Emmys postponed until January over Hollywood strikes
The Emmy Awards have been postponed by almost four months, organizers said Thursday, Aug. 10, as crippling strikes by Hollywood’s actors and writers drag on with no resolution in sight.
Television’s equivalent of the Oscars had been due to take place this September, but will now be held in mid-January next year, broadcaster Fox and the Television Academy wrote in a statement.
“We are pleased to announce that the 75th Emmy Awards will now air on Monday, January 15, 2024,” said a Fox spokesman.
The Emmys are the most significant entertainment event so far to be delayed by Hollywood’s first industry-wide walkout by both actors and writers in more than 60 years.
The last time the Emmys were delayed was in 2001, when the ceremony was postponed in the wake of the 9/11 attacks.
Due to the ongoing actors’ strike, A-list stars and nominees would not currently be allowed to attend the Emmys—a development that would be disastrous for television ratings.
Writers would also not be allowed to script a monologue or jokes for the telecast’s host and presenters.
The lengthy delay is intended to allow both sides time to resolve their differences.
The various parties have barely spoken through any formal channels since the writers’ strike began 100 days ago.
Writers Guild of America (WGA) negotiators are set to finally return to the bargaining table with studios Friday.
The far larger Screen Actors Guild (SAG-AFTRA) began its own strike last month, and has yet to resume talks with studios.
Both unions are asking for better pay, and guarantees that artificial intelligence will not steal their jobs and income, among other demands.
Reports of an Emmys delay had been circulating in recent weeks, but until now the postponement had not been confirmed, nor any new date announced.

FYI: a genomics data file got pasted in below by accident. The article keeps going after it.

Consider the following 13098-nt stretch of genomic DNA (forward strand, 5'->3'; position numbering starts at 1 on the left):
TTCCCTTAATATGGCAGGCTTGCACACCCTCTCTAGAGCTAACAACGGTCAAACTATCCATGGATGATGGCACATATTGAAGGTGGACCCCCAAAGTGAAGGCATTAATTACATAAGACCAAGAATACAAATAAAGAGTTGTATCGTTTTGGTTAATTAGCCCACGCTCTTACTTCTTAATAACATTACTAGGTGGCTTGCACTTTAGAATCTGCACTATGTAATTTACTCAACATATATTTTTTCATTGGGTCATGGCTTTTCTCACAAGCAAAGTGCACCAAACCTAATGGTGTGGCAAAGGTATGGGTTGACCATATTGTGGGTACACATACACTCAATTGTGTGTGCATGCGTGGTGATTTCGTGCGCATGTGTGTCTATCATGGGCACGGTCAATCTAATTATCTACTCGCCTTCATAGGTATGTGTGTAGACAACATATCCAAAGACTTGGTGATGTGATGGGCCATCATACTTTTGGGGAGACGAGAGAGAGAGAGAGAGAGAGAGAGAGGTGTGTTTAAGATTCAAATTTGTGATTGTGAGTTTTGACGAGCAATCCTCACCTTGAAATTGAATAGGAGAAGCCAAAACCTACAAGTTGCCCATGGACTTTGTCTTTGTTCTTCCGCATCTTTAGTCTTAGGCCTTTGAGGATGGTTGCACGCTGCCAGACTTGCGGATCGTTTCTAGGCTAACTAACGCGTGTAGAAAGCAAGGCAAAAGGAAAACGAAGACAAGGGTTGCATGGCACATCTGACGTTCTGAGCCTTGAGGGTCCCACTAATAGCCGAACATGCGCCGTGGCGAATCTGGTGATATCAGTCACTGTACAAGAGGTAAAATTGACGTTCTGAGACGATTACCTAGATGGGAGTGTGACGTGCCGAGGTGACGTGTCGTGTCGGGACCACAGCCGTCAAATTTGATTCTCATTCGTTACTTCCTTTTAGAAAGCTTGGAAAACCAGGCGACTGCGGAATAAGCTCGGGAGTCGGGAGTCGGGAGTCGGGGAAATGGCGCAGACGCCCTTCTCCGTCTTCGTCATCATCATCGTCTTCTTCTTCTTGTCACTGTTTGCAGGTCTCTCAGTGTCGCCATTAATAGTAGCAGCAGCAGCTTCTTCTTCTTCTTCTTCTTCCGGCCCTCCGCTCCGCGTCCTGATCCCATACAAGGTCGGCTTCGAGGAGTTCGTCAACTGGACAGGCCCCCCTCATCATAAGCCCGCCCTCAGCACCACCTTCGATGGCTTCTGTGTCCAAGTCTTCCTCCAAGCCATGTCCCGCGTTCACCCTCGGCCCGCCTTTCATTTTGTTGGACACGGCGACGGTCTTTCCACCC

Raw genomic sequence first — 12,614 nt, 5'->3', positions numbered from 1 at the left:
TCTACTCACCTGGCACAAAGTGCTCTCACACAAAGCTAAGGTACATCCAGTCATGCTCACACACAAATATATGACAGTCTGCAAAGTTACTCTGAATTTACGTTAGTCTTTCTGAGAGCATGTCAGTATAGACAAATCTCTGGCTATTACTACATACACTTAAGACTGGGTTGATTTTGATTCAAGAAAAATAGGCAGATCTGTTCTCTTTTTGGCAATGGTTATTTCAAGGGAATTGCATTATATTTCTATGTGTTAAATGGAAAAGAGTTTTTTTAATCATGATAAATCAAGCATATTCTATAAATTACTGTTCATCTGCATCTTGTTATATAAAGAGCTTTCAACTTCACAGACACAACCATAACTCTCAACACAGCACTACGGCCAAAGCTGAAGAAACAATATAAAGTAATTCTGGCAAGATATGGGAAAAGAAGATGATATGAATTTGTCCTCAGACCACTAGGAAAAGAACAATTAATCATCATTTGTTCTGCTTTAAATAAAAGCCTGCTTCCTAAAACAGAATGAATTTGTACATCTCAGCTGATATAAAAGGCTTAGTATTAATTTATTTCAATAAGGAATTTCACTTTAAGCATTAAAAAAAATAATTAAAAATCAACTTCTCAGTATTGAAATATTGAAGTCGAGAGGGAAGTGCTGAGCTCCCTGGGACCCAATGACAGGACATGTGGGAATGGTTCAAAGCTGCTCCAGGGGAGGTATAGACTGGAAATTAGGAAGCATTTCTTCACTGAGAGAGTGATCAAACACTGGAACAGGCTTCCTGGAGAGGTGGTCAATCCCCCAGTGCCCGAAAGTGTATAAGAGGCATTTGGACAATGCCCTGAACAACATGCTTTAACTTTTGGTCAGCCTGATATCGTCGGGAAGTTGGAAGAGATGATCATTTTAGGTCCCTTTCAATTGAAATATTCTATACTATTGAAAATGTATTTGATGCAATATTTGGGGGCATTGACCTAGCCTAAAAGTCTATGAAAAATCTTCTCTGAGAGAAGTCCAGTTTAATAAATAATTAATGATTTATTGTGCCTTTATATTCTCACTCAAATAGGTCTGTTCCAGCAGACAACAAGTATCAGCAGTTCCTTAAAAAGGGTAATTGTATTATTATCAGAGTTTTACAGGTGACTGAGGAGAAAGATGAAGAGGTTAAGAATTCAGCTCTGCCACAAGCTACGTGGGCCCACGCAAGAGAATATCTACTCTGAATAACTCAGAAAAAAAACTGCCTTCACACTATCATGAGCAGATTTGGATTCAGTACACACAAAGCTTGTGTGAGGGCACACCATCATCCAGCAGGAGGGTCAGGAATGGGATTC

Mid-January lands the Emmys right in the middle of Hollywood’s packed film awards season.
The Emmys—set to take place on Martin Luther King Jr Day, a US federal holiday—will now take place one week after the Golden Globes, and just 24 hours after the Critics Choice Awards.
Nominations for the Oscars will be announced a week later, with the Academy Awards ceremony set for March 10.
The Hollywood strikes have essentially shut down all US movie and television productions, with limited exceptions such as reality and game shows.
Members of SAG-AFTRA and the WGA are barred from promoting their movies and series.
The unions’ demands have focused on dwindling pay in the streaming era, and the threat posed to their careers and future livelihoods by artificial intelligence.
Writers and actors say studios have been methodically eroding their salaries for years, making it impossible for all but the very top ranks to earn a living.
They contend that the rise of streaming platforms—which do not generally reveal viewing figures—has deprived them of giant paydays when they create global hits.
Meanwhile, nominations for the 75th Primetime Emmy Awards were announced last month, just hours before talks between studios and SAG-AFTRA collapsed.
“Succession,” the HBO drama about an ultra-wealthy family fighting for control of a sinister media empire, led the nominations with a whopping 27 nods, including best drama.
“The Last of Us” became the first live-action video game adaptation to earn major nominations, with 24, while satire “The White Lotus” earned 23 nods. /ra